Who killed T. Keane ?
Keane was in the motor theft trade. George of Somerton was a shady operator in the motor vehicle re-sale business who dealt in cash.
Keane made it to Somerton, died and was carried to the beach late at night and left there, stripped of ID and possessions. The Tamam Shud slip folded and inserted into his fob pocket. The Rubaiyat it came from tossed into the open window of a car parked nearby.
It is finished ..
No luggage ticket or suitcase key was found in Keane’s pockets.
His suitcase was later found at the railway station luggage office, unlocked and suspected of being ransacked with some items removed.
It is not known who was home at George’s Moseley street address to greet Keane when he arrived on the 30th, but the Harkness woman who lived there with George knew him.
Keane ate only hours before dying. The poison suspected of killing him leaving no trace. George’s wartime medical condition* could be treated by taking digitalis, a poison that leaves no trace … no prescription was necessary to purchase it.
It is not known who owned the Rubaiyat … Keane or the party responsible for his death.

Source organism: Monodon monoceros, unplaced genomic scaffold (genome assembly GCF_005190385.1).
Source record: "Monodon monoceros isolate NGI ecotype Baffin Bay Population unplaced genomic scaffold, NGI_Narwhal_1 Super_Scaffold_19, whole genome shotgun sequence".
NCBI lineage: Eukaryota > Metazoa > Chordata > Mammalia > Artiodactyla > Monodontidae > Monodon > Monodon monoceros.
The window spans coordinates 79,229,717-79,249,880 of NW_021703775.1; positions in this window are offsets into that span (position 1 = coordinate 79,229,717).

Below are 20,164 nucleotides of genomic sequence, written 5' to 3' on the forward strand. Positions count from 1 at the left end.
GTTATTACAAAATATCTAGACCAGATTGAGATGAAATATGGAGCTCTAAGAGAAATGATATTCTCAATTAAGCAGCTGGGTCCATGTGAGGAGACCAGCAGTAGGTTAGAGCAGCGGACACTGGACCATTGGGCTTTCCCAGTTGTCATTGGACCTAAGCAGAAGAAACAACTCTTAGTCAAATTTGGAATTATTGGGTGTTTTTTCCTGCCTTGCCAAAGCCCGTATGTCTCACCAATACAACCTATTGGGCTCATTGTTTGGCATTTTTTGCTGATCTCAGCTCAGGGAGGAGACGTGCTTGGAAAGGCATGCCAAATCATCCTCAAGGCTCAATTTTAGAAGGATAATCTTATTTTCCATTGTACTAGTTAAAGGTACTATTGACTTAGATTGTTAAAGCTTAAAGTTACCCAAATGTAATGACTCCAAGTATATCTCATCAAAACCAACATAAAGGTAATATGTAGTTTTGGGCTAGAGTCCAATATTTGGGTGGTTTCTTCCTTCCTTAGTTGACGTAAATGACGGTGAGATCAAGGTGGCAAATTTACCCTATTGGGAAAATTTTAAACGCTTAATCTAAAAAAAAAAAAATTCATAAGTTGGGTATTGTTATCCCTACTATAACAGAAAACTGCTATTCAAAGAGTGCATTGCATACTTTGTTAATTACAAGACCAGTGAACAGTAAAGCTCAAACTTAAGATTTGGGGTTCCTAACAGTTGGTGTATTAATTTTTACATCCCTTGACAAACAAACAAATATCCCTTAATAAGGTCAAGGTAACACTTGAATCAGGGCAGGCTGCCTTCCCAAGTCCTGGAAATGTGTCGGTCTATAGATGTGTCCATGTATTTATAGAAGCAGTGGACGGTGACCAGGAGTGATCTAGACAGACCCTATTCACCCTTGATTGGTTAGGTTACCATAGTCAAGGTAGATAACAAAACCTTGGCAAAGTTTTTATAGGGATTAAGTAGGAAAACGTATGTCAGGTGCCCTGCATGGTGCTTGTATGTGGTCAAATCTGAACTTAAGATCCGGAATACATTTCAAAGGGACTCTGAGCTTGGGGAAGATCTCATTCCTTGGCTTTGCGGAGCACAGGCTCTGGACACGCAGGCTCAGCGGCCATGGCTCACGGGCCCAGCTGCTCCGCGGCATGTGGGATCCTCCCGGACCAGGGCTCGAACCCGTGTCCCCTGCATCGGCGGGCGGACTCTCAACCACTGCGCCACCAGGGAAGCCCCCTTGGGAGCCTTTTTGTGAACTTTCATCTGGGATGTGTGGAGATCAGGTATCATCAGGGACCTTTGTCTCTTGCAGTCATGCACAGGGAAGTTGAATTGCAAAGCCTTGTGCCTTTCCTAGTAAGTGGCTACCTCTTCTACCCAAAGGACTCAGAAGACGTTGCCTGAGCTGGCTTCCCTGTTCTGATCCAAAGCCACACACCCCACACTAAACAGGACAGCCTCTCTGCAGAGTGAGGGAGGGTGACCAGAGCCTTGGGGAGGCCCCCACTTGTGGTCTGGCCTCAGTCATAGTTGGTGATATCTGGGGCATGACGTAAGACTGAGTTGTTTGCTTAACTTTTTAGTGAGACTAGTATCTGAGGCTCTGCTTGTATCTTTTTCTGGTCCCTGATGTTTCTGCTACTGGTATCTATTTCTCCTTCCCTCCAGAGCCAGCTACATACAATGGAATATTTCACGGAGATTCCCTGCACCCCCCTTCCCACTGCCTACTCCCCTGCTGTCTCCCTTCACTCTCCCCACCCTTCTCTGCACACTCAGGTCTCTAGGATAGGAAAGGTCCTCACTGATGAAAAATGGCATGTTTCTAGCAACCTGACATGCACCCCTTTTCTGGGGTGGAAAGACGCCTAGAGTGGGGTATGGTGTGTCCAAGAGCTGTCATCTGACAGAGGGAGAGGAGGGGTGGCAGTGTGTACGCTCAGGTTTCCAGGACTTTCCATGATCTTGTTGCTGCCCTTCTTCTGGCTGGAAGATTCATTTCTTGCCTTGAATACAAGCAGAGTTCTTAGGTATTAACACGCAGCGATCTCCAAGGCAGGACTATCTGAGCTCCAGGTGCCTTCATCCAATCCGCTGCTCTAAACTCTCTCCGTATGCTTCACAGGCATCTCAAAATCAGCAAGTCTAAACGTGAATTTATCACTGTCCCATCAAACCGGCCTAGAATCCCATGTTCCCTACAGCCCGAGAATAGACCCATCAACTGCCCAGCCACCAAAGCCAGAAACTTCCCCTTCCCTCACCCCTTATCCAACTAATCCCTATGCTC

If it was Keane then the code and telephone number (George’s work number) found on the back cover may have been his own doing, if not it may have been owned or appropriated by those responsible for killing him.
It was also reported that a bank account number was written on the back of the Rubaiyat. If Keane was in partnership with George and supplying him with cars stolen interstate he may have been in town to collect his share of any proceeds.
That’s what we have. Building blocks. Any theory must include them all.
*Haemoptysis – the coughing up of blood
Blackmarketeers in New South Wales are helped by the fact that in that State car engine numbers are not required on registration papers.
Altogether, nearly 4,000 cars have been stolen in the eastern States in the last 12 months.
Technique of the highly organised gangs is to steal cars, preferably of the same make, and in well-fitted garages to change their appearance by interchanging parts, and even repainting them.
They bring high prices on the starved car blackmarket in New South Wales. As no engine number is required for registration there is little chance of the fraud being discovered.
(Brisbane Courier November 1947)
Ad placed in July 1948 – Vauxhall Wyvern 1940 excellent condition for sale or exchange for car suitable for swing caravan – £225 – Moseley X3292.
Using the Reserve Bank of Australia’s pre-decimal inflation calculator, George’s asking price for the Vauxhall would be $15,542 in 2019.
That’s more than enough money to kill a man for.